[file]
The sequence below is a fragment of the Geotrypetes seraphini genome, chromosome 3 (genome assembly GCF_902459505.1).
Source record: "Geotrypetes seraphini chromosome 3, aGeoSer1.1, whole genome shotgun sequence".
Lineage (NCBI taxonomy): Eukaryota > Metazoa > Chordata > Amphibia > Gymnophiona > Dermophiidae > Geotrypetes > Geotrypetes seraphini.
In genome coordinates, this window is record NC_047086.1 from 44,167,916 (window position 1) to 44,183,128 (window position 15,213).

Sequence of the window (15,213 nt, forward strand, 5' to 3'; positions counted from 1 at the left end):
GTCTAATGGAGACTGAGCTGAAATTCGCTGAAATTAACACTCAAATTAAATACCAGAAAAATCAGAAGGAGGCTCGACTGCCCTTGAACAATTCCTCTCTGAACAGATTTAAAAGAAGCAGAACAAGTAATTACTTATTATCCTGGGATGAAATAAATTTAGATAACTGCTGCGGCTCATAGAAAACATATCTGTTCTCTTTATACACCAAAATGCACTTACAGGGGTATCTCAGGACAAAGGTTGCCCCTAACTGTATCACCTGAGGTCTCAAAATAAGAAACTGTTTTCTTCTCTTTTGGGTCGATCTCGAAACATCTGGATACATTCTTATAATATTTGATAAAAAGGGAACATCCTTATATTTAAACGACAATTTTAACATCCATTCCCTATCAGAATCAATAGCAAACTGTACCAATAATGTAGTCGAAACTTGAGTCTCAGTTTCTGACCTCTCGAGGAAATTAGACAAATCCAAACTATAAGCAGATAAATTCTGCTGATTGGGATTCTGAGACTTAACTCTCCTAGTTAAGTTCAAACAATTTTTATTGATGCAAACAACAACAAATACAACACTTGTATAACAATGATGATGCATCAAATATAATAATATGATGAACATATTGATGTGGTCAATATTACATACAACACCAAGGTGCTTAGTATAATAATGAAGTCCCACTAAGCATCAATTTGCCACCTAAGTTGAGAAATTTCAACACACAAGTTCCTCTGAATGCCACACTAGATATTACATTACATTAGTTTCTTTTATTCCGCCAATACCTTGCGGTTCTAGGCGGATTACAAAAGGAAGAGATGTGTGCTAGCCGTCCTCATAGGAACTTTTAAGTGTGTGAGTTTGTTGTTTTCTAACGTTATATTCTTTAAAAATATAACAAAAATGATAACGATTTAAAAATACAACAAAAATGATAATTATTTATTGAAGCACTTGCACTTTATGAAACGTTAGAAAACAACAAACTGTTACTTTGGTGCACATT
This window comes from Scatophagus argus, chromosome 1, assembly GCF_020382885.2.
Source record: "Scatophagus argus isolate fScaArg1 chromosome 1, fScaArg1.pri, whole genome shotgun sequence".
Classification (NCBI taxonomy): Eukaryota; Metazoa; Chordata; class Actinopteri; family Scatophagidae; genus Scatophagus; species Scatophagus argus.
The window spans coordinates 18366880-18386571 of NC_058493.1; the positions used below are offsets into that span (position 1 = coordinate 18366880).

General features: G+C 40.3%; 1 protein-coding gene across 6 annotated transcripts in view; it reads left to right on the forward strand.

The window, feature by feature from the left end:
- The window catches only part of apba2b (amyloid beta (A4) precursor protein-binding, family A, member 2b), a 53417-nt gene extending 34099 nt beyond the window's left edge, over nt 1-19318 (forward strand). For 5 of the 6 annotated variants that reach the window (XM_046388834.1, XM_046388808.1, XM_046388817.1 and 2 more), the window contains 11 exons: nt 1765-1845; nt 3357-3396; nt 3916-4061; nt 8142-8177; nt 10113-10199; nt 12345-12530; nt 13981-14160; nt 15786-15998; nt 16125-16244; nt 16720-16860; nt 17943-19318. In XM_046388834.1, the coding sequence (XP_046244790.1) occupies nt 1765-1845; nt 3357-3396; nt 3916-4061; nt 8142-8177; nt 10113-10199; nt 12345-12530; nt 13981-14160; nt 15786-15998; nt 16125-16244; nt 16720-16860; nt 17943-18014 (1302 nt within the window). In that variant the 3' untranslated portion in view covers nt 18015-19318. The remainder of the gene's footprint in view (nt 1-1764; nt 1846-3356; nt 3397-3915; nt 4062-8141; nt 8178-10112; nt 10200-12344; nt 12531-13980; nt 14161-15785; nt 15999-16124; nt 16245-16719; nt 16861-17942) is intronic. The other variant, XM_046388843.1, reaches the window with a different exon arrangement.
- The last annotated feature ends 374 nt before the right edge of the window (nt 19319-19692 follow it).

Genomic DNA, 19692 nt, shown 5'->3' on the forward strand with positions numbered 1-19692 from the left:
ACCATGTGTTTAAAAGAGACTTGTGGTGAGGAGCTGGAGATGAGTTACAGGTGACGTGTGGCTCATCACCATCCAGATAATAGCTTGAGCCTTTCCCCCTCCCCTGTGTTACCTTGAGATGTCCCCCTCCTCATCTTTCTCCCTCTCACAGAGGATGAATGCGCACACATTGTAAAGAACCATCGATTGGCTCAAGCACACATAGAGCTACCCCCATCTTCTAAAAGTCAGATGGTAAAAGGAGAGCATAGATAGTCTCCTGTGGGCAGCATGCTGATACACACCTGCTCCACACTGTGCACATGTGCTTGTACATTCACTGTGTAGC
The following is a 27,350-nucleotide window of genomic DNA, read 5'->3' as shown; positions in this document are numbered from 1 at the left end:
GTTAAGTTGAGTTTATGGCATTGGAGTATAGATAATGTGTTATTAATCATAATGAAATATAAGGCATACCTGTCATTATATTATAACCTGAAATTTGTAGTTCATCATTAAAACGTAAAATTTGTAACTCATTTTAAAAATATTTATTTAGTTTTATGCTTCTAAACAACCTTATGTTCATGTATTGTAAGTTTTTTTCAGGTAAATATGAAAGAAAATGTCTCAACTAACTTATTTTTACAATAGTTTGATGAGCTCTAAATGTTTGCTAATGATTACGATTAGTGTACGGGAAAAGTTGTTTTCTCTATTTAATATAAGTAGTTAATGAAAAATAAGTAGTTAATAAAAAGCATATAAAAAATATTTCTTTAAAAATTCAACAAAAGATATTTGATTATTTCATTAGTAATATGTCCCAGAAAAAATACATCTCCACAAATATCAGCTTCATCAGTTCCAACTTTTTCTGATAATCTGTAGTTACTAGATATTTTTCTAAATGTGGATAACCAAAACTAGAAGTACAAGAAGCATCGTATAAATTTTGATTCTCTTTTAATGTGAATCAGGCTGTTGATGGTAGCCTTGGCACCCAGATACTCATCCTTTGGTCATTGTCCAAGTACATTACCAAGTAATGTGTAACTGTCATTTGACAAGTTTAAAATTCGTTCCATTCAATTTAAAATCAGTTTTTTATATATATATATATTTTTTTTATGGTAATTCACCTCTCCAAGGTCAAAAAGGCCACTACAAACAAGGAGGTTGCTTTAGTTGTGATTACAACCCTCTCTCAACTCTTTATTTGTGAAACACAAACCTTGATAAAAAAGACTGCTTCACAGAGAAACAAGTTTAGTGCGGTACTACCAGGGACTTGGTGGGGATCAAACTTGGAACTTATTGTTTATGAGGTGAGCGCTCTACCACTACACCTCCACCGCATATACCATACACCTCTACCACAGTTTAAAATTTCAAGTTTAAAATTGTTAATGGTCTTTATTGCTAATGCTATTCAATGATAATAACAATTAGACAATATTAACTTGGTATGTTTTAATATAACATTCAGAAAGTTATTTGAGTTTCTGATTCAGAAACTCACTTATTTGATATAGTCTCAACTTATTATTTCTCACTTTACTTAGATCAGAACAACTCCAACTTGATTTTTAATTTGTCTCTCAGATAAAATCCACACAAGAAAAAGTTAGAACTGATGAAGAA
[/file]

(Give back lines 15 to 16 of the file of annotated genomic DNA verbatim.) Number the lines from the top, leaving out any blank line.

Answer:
Genomic DNA, 19692 nt, shown 5'->3' on the forward strand with positions numbered 1-19692 from the left:
ACCATGTGTTTAAAAGAGACTTGTGGTGAGGAGCTGGAGATGAGTTACAGGTGACGTGTGGCTCATCACCATCCAGATAATAGCTTGAGCCTTTCCCCCTCCCCTGTGTTACCTTGAGATGTCCCCCTCCTCATCTTTCTCCCTCTCACAGAGGATGAATGCGCACACATTGTAAAGAACCATCGATTGGCTCAAGCACACATAGAGCTACCCCCATCTTCTAAAAGTCAGATGGTAAAAGGAGAGCATAGATAGTCTCCTGTGGGCAGCATGCTGATACACACCTGCTCCACACTGTGCACATGTGCTTGTACATTCACTGTGTAGC